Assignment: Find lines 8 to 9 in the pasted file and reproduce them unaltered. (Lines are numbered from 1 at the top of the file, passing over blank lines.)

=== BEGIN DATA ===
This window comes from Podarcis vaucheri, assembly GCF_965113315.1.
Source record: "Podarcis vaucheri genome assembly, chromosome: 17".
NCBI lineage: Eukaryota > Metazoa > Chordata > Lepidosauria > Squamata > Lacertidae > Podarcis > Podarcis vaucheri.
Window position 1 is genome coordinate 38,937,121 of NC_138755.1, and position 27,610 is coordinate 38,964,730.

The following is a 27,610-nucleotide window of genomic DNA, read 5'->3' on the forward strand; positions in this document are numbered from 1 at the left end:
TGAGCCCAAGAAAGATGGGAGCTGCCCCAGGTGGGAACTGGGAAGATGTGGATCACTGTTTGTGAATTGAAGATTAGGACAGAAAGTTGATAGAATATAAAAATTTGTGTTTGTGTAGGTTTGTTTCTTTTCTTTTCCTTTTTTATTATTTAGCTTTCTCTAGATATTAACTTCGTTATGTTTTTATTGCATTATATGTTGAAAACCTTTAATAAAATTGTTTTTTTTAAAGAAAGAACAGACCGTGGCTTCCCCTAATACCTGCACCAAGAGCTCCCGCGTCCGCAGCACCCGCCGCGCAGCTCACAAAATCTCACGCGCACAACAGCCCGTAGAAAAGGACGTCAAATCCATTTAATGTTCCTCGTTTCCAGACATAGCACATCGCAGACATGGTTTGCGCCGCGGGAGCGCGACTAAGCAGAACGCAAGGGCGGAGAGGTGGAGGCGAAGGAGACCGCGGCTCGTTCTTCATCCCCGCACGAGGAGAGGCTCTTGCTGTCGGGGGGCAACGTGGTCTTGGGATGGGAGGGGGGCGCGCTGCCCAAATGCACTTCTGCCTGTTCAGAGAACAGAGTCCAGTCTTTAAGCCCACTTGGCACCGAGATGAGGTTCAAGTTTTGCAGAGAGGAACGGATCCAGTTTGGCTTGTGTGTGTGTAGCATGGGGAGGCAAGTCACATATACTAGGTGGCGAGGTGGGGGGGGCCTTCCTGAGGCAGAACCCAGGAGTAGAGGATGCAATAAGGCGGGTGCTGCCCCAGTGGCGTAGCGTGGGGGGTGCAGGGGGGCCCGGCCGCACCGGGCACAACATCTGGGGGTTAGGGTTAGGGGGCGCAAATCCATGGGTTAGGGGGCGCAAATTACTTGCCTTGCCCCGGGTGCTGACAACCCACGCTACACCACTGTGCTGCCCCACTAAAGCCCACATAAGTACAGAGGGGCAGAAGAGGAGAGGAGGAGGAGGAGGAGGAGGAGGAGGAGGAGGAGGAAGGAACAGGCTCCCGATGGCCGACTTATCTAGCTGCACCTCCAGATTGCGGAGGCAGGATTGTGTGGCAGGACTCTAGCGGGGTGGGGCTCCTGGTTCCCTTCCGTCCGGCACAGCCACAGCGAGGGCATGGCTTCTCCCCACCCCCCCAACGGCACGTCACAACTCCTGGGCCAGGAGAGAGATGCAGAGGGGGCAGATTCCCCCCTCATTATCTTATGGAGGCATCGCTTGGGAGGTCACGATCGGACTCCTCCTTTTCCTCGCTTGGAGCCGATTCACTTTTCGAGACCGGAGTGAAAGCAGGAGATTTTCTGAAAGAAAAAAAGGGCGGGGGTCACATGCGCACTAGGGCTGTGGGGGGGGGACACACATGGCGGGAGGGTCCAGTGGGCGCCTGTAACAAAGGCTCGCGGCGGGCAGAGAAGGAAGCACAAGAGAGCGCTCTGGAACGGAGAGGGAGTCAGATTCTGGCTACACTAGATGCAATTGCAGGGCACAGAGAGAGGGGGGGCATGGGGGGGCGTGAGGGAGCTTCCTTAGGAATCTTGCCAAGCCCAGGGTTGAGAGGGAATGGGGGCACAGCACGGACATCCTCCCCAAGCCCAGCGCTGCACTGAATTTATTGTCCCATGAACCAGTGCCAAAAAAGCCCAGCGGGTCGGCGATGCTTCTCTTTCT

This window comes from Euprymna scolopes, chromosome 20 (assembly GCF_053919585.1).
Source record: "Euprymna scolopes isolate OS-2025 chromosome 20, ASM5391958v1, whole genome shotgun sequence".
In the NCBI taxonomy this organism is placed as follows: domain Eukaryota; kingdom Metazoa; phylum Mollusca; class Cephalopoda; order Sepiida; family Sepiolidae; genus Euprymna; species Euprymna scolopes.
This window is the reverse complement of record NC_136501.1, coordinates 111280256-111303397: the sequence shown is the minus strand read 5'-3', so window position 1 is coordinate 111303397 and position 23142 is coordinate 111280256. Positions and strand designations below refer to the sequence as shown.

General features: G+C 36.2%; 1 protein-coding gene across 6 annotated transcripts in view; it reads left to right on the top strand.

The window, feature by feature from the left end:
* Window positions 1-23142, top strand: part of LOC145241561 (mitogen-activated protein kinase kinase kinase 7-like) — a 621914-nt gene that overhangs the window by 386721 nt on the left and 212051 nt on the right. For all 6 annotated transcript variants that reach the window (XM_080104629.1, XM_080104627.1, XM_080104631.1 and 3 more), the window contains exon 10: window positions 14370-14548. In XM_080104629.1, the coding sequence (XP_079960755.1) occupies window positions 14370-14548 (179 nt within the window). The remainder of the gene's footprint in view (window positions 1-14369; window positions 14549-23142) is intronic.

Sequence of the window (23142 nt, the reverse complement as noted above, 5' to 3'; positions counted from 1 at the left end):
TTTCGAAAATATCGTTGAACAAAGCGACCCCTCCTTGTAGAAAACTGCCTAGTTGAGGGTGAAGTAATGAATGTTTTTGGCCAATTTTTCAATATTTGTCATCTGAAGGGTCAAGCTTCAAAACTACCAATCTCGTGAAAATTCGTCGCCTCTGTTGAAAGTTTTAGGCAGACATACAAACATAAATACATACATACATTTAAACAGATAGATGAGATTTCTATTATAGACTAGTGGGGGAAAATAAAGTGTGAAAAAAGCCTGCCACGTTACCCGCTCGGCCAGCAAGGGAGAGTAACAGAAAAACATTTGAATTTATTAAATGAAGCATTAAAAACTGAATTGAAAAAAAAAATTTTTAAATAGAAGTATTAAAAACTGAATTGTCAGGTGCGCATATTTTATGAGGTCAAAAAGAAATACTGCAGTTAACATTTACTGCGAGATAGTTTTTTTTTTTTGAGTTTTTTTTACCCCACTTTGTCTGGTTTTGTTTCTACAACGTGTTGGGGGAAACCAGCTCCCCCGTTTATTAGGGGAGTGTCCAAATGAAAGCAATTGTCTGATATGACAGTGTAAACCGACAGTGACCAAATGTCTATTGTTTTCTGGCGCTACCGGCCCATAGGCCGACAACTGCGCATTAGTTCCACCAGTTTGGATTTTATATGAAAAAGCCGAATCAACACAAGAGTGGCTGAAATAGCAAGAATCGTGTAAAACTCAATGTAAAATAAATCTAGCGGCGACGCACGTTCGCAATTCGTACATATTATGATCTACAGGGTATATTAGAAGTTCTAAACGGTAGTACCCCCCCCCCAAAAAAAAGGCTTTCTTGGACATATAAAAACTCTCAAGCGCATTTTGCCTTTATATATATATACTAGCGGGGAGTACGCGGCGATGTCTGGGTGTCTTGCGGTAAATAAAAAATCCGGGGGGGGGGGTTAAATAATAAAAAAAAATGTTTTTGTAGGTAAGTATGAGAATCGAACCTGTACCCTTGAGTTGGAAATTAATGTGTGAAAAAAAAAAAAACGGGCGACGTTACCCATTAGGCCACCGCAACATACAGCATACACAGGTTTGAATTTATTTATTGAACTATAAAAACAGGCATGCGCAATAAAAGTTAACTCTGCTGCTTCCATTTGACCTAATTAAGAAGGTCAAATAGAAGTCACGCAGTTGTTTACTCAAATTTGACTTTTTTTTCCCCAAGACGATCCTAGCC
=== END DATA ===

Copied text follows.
Source record: "Euprymna scolopes isolate OS-2025 chromosome 20, ASM5391958v1, whole genome shotgun sequence".
In the NCBI taxonomy this organism is placed as follows: domain Eukaryota; kingdom Metazoa; phylum Mollusca; class Cephalopoda; order Sepiida; family Sepiolidae; genus Euprymna; species Euprymna scolopes.